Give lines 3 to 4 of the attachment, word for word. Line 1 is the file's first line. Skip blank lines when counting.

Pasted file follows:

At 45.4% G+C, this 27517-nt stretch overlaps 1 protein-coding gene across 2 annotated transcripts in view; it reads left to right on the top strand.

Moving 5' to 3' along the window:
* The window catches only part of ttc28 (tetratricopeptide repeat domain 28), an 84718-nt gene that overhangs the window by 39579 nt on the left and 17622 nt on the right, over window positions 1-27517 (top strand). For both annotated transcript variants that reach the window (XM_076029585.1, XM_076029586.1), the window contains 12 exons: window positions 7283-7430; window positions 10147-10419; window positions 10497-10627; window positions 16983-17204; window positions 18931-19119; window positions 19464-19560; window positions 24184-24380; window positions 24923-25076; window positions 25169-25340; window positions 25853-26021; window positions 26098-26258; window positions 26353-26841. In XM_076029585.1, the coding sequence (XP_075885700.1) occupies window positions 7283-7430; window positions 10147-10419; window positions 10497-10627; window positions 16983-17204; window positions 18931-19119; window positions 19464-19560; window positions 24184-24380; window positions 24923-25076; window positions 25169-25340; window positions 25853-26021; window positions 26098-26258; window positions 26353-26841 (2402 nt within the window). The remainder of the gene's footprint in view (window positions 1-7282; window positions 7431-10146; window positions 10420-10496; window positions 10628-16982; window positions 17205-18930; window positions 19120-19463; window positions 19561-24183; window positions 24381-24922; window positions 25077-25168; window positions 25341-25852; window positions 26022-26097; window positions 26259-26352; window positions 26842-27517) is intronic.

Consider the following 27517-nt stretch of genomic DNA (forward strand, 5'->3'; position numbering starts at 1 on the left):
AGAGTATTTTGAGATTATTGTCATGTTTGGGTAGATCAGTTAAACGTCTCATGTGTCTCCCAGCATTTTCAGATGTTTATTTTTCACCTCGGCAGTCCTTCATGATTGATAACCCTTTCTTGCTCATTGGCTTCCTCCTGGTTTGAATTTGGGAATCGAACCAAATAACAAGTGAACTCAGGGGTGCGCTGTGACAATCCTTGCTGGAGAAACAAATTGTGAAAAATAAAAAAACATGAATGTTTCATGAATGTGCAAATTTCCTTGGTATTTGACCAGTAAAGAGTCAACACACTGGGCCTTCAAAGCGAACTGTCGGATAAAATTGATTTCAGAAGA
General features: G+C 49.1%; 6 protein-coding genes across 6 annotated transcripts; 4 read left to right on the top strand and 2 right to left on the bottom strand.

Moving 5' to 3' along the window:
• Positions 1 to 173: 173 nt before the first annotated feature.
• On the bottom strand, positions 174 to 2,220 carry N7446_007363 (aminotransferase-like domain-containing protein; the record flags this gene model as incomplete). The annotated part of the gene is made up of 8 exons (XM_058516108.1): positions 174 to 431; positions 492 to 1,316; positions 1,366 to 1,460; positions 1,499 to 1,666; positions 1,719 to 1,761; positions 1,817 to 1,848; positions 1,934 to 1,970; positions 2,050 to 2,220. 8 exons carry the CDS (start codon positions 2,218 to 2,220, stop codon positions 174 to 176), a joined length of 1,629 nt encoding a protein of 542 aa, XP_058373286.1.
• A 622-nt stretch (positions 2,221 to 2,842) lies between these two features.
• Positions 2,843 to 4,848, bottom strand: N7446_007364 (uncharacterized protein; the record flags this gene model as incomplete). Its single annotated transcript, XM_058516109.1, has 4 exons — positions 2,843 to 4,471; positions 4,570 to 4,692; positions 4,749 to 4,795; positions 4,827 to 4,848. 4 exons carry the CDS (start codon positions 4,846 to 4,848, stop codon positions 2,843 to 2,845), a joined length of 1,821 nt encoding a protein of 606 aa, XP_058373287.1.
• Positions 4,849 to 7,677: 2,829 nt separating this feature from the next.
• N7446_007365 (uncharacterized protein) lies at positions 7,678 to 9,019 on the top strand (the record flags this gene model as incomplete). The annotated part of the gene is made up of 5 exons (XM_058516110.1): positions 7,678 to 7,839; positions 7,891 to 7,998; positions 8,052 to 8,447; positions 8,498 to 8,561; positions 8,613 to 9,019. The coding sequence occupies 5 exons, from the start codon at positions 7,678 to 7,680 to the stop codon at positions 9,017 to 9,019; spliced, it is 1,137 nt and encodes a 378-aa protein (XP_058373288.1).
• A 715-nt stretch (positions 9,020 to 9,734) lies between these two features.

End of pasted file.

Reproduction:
* The window catches only part of ttc28 (tetratricopeptide repeat domain 28), an 84718-nt gene that overhangs the window by 39579 nt on the left and 17622 nt on the right, over window positions 1-27517 (top strand). For both annotated transcript variants that reach the window (XM_076029585.1, XM_076029586.1), the window contains 12 exons: window positions 7283-7430; window positions 10147-10419; window positions 10497-10627; window positions 16983-17204; window positions 18931-19119; window positions 19464-19560; window positions 24184-24380; window positions 24923-25076; window positions 25169-25340; window positions 25853-26021; window positions 26098-26258; window positions 26353-26841. In XM_076029585.1, the coding sequence (XP_075885700.1) occupies window positions 7283-7430; window positions 10147-10419; window positions 10497-10627; window positions 16983-17204; window positions 18931-19119; window positions 19464-19560; window positions 24184-24380; window positions 24923-25076; window positions 25169-25340; window positions 25853-26021; window positions 26098-26258; window positions 26353-26841 (2402 nt within the window). The remainder of the gene's footprint in view (window positions 1-7282; window positions 7431-10146; window positions 10420-10496; window positions 10628-16982; window positions 17205-18930; window positions 19120-19463; window positions 19561-24183; window positions 24381-24922; window positions 25077-25168; window positions 25341-25852; window positions 26022-26097; window positions 26259-26352; window positions 26842-27517) is intronic.

Consider the following 27517-nt stretch of genomic DNA (forward strand, 5'->3'; position numbering starts at 1 on the left):